Distinct Caregiving Careers Can Be Rewarding, Challenging and Fulfilling

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Careers in senior caregiving offer many benefits and widespread appeal, all with good reasons. Some persons are motivated by altruism and want to help the elderly or infirm. They have a natural inclination toward the “helping” professions. Despite this, perhaps the strongest appeal of a caregiving career is job security.

 

The health care industry is booming and expected to remain so for many years. A large number of Baby Boomers means an increasing amount of health care support will be needed, especially because most older persons prefer to stay in their own homes and resist institutionalization. Thus, people entering the caregiving field are likely to experience great job security and many caregiving career opportunities.

 

Entering a Caregiving Career

Some caregiving careers are very easy to enter. According to the US Bureau of Labor Statistics Occupational Outlook Handbook, home health aides need no formal education or prior experience.

It is estimated that there are almost one million home health aide jobs in the United States. And, the field is projected to grow exponentially, by 38%  in the next decade, according to some projections. This is substantially above the average rate of growth in most industries.

 

Although the salary in this caregiving career is only about $21,000 per year or $10 per hour, the field offers many hours. Robust and energetic home health aides can probably add many hours to their workloads, as caregiving is a round-the-clock, 365-days-per-year proposition.

Home health aides are particularly valuable to the elderly. They help with daily activities such as preparing food, dressing, bathing, and transference from beds or chairs and other tasks. This assistance enables elderly persons to remain in their homes longer than had been anticipated, usually.

 

Personal care aides make a comparable salary to home health aides and perform similar services. Again, there are no formal educational requirements. Personal care aides have the duty, according to the Occupational Outlook Handbook, of working to involve seniors in social and community support systems. Personal care aides have had a growth rate of 26%, which is far higher than the average growth in most industries.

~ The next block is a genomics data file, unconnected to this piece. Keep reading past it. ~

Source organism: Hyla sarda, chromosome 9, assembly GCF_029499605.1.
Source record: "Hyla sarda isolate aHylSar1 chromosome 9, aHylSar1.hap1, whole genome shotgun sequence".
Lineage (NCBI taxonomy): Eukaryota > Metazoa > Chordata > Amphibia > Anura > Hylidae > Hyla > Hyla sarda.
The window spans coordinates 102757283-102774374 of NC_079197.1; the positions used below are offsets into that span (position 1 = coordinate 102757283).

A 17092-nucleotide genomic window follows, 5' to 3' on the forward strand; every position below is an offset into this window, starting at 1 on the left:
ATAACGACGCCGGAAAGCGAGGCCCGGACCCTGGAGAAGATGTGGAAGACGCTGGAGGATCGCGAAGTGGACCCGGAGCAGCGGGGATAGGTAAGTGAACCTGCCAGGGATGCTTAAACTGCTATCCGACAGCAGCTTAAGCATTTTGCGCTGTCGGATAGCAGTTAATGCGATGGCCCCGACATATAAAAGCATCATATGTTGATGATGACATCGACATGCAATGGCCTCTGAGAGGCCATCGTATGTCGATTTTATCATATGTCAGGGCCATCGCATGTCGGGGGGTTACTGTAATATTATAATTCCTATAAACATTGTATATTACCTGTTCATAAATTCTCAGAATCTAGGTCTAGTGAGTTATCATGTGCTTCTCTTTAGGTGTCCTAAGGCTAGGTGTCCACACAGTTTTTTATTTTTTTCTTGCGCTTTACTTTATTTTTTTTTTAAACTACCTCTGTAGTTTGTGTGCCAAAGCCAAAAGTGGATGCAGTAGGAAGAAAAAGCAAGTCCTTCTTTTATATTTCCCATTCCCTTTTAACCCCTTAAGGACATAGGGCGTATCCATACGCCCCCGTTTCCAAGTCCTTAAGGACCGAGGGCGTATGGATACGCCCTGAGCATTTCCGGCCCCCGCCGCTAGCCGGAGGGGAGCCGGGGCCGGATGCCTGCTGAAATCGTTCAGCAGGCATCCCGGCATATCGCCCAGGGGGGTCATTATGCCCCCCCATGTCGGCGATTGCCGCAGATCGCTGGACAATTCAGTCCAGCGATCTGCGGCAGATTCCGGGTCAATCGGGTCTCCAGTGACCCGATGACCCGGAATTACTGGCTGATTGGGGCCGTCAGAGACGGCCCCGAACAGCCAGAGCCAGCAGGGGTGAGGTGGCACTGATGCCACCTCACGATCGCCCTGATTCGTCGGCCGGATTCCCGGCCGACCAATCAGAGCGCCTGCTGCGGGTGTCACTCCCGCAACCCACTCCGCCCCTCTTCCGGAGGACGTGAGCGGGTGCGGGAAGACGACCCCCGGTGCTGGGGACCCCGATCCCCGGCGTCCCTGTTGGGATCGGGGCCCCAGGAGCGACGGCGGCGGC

Climbing the Professional Ladder in Caregiving Careers

Some home health care or personal care aides strive to be Certified Nursing Assistants. Many nursing aides or assistants work in institutional settings where they assist with daily living activities, as they do when they work in private homes. Their counterparts, orderlies, are often men. Because of their physical strength, these male aides lift patients from chairs and beds and help them onto gurneys. Nursing aides, assistants, and orderlies earn about $26,000 per year. There are more than 1.5 million persons in these occupations now and the field projects a 17% growth rate.

Each state has a designated educational program for nursing aides and assistants, which is often available through community colleges, vocational-technical schools, or directly through health care institutions.

 

The Nurse’s Route

More specialized caregiving careers include Licensed Practical Nurses or Licensed Vocational Nurses. These caregiving careers pay double or more the salary of home health or personal care aides. Certification, which is often offered by a community college, is required. The certification course usually takes about a year. The salaries on average are about $43,000. This occupation is expected to grow by 16% in the next ten years. There are nearly 1 million workers currently in the field.

Many learning institutions offer an LPN-to-RN program as a way to climb the caregiving career ladder. Registered Nurses make almost $70,000 per year, on average. They need a bachelor’s degree and usually, must pass a rigorous licensure test. There are currently about 3 million RNs and the field is projected to grow by 16% over the next decade.

 

If the training required to become an RN is too expensive or time-consuming, there are mid-level caregiving career options as well. Occupational Therapy Assistants and Physical Therapy Assistants usually work at facilities but are actively involved in caregiving. Their jobs often involve helping elderly persons regain strength and skills after setbacks from illnesses, falls, or accidents.

 

Physical therapist assistants must fulfill national, instead of state, requirements. They must attain a two-year associate’s degree from a school accredited by the Commission on Accreditation in Physical Therapy Education. And, they must be licensed or certified by passing a National Physical Therapy Exam. This is one of the fastest growing fields with a projected 40% growth rate over the next decade. The average salary is about $43,000 per year.

Occupational Therapy Assistants and Aides earn about $54,500 per year. They enjoy a phenomenal 40% growth in their field. Occupational therapy assistants need an associate’s degree from an accredited program. In most states, they must be licensed, usually after the passage of an exam.

Caregiving careers range from those requiring little training with low salaries to specialized training and a higher level of pay. However, job security and the opportunity to provide a necessary, caring service are among the strongest attractions for many in a caregiving career.

 

Sources

Bureau of Labor Statistics, U.S. Department of Labor, Occupational Outlook Handbook, 2016-17 Edition. Available at https://www.bls.gov/ooh/. Visited December 14, 2016.

Jones, Trevor. August 16, 2012. Why Caregiving Jobs Are a Popular Career Path. My CNA Jobs. Available at https://www.mycnajobs.com/blog/why-caregiving-jobs-are-a-popular-career-path/#.WAy1MeArLIU. Visited December 14, 2016.

 

 

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